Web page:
• Your professional interests – the areas of Human Resources that particularly fascinate and inspire you
  • Your strengths – the things that you are inherently good at and that you enjoy doing
  • Your challenges – the things that you find difficult and that you don’t enjoy doing

At this point, it’s useful to start taking some notes – either by hand or on the computer – to record your thoughts and give you something to use as a reference for later on.

Coping with career uncertainty when deciding your goal

Unless you’re a clairvoyant, you’re not going to know the future holds for your career. As a result, we need to make sure that we can stay flexible with our long-term goals.

For instance, at the moment, you might be obsessed with becoming a Head of HR at a small company. After working for a few years in HR though, you might find that your career ends up drawing you down a different route. You could end up finding that you have a real talent for Diversity, Equality and Inclusion and that you end up getting promoted into a DEI role after a few years in your current HR role, which in turn leads to more DEI opportunities. In 20 years, you might find you’ve developed your career into a Head of DEI at a larger organisation rather than the Head of HR that you’d originally planned.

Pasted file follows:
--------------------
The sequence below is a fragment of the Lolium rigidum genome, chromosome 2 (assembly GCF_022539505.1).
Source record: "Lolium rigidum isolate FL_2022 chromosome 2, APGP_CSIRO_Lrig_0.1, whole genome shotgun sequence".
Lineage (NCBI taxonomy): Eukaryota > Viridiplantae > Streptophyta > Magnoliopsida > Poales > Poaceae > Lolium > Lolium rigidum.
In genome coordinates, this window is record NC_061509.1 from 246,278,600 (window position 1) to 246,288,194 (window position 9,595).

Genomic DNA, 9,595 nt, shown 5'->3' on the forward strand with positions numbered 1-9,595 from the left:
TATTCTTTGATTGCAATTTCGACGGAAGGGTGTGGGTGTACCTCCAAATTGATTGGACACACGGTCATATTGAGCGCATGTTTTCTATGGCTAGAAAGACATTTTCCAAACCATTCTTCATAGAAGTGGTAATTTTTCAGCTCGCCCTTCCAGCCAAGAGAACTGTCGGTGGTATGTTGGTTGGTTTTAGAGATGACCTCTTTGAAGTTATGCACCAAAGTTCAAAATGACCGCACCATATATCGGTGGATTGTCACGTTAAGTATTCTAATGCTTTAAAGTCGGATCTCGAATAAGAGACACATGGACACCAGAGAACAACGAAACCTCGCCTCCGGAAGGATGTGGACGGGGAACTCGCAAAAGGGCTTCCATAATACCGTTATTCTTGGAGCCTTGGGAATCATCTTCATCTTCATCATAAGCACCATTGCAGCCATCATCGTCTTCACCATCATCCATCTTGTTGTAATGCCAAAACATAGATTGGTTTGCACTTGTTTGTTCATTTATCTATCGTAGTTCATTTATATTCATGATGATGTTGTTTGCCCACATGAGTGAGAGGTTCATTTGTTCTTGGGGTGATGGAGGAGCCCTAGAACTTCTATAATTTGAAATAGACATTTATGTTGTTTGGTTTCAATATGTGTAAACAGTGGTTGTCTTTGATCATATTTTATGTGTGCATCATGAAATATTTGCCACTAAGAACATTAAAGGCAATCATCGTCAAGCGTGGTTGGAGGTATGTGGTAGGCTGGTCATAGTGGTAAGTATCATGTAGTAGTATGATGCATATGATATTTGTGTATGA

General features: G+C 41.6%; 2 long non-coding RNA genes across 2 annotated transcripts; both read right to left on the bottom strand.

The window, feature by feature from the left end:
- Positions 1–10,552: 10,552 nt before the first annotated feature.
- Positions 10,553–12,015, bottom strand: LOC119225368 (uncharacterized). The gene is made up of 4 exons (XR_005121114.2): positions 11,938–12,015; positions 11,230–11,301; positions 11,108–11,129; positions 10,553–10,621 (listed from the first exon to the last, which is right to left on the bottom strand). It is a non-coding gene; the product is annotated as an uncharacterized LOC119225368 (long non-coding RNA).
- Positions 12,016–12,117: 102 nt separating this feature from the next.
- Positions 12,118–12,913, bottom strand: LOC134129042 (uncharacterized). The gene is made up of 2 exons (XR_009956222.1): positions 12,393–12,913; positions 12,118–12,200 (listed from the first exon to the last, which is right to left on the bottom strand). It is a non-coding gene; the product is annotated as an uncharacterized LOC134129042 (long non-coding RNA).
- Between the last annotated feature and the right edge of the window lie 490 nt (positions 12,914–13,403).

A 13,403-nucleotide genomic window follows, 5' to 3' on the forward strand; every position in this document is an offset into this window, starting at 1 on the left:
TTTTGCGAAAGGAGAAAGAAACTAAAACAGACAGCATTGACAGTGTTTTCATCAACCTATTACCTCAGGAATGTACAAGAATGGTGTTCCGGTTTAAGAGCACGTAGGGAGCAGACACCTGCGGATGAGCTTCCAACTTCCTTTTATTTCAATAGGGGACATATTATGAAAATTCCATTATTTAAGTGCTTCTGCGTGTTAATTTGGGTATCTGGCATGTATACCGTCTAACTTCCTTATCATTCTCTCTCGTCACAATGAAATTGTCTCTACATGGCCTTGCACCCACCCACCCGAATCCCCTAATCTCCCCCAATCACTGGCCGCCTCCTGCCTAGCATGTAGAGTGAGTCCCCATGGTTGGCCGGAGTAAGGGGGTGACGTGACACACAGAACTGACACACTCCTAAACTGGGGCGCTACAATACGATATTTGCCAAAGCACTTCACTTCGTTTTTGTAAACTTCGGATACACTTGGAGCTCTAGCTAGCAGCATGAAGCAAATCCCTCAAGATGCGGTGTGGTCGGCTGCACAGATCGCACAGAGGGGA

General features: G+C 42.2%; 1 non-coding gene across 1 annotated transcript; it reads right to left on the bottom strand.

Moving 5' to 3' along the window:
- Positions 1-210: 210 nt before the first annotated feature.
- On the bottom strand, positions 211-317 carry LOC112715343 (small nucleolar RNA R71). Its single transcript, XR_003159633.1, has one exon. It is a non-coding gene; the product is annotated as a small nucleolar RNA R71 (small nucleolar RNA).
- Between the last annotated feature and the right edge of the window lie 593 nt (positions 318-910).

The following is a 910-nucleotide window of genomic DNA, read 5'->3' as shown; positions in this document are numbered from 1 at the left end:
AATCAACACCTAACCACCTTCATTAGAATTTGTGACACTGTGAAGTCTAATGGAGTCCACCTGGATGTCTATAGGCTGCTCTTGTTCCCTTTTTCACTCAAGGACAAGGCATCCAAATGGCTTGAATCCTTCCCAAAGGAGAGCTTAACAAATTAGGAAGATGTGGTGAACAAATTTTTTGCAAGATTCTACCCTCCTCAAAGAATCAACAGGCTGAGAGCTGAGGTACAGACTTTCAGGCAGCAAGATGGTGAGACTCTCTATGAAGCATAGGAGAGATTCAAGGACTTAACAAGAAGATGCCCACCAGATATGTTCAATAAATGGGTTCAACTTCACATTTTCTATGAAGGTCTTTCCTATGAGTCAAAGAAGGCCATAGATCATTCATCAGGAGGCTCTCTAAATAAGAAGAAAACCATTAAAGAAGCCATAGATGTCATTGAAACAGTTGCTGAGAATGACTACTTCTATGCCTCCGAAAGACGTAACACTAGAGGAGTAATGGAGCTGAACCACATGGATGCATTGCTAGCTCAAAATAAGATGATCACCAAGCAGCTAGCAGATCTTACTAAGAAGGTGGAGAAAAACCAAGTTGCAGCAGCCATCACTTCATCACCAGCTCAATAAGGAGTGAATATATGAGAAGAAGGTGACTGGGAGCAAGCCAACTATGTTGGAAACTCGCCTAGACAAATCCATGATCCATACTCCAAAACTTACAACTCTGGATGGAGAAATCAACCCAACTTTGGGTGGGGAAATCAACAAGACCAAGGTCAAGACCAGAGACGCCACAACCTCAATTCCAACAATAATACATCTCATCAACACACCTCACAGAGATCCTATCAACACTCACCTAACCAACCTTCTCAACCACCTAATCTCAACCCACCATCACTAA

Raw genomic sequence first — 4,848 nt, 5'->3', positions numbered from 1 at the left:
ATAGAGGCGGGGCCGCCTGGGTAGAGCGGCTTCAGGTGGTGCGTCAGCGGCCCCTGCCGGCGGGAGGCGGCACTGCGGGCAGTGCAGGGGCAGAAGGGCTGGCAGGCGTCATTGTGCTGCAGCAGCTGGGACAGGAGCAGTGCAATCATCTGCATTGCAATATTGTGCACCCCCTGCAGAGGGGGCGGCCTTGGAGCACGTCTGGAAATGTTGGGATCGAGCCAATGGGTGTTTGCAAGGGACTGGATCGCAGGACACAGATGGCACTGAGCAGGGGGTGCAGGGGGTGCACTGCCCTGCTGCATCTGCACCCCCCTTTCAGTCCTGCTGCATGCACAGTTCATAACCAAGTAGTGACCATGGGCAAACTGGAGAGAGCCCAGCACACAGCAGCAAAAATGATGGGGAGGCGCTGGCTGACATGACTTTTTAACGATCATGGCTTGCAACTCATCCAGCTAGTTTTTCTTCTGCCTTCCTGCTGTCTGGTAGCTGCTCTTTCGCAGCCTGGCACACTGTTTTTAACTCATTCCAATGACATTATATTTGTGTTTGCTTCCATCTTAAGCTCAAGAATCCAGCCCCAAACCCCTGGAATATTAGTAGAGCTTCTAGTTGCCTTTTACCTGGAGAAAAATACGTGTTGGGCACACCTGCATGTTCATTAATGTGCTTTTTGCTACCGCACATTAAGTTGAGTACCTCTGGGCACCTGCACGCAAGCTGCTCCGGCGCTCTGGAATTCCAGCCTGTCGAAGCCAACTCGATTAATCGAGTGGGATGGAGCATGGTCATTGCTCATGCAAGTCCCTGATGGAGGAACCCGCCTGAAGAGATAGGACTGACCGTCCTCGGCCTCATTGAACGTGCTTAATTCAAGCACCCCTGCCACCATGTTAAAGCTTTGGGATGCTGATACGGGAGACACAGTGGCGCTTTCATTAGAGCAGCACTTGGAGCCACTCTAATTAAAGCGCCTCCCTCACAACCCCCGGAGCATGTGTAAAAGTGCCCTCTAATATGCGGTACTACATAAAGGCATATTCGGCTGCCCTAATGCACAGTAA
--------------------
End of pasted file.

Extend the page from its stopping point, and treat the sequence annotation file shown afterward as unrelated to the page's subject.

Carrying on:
Career progression is a funny thing and it can often pull us in new, exciting and ultimately, unforeseen, ways.

One way that people manage this uncertainty when it comes to their career is by setting a more flexible approach to creating their final goal. Set a goal but don’t feel the need to blindly stick by it if you find yourself drawn into another area of HR.

It also needs to be said that your final career goal doesn’t have to be a senior one: after all, there are only so many ‘Head of HR’ jobs in a country. If a senior position doesn’t suit you, that’s absolutely fine. There’s nothing wrong at all with targeting a more intermediate role, like a HR Advisor or HR Manager if you feel that better reflects your personality, your personal values and your own ambitions. The key is to find a role that you’re comfortable with and that you feel represents your career development at its height.